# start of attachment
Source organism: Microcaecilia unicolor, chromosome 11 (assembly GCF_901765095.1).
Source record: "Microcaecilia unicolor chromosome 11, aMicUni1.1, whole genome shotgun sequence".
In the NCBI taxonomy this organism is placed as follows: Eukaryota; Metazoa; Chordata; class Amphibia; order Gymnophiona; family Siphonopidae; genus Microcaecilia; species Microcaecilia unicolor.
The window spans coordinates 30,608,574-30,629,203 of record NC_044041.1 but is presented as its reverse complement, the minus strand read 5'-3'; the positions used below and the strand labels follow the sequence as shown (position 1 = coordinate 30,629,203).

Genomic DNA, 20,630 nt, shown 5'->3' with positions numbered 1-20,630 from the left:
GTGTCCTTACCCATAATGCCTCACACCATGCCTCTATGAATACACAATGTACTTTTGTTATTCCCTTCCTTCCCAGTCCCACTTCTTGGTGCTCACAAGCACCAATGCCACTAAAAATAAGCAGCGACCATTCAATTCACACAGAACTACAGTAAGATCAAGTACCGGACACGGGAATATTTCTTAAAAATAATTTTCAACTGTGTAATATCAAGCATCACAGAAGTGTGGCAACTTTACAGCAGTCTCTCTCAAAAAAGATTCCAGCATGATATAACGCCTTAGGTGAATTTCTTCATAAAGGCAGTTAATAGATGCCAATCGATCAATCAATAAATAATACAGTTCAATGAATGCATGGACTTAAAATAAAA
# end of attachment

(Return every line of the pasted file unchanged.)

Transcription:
Source organism: Microcaecilia unicolor, chromosome 11 (assembly GCF_901765095.1).
Source record: "Microcaecilia unicolor chromosome 11, aMicUni1.1, whole genome shotgun sequence".
In the NCBI taxonomy this organism is placed as follows: Eukaryota; Metazoa; Chordata; class Amphibia; order Gymnophiona; family Siphonopidae; genus Microcaecilia; species Microcaecilia unicolor.
The window spans coordinates 30,608,574-30,629,203 of record NC_044041.1 but is presented as its reverse complement, the minus strand read 5'-3'; the positions used below and the strand labels follow the sequence as shown (position 1 = coordinate 30,629,203).

Genomic DNA, 20,630 nt, shown 5'->3' with positions numbered 1-20,630 from the left:
GTGTCCTTACCCATAATGCCTCACACCATGCCTCTATGAATACACAATGTACTTTTGTTATTCCCTTCCTTCCCAGTCCCACTTCTTGGTGCTCACAAGCACCAATGCCACTAAAAATAAGCAGCGACCATTCAATTCACACAGAACTACAGTAAGATCAAGTACCGGACACGGGAATATTTCTTAAAAATAATTTTCAACTGTGTAATATCAAGCATCACAGAAGTGTGGCAACTTTACAGCAGTCTCTCTCAAAAAAGATTCCAGCATGATATAACGCCTTAGGTGAATTTCTTCATAAAGGCAGTTAATAGATGCCAATCGATCAATCAATAAATAATACAGTTCAATGAATGCATGGACTTAAAATAAAA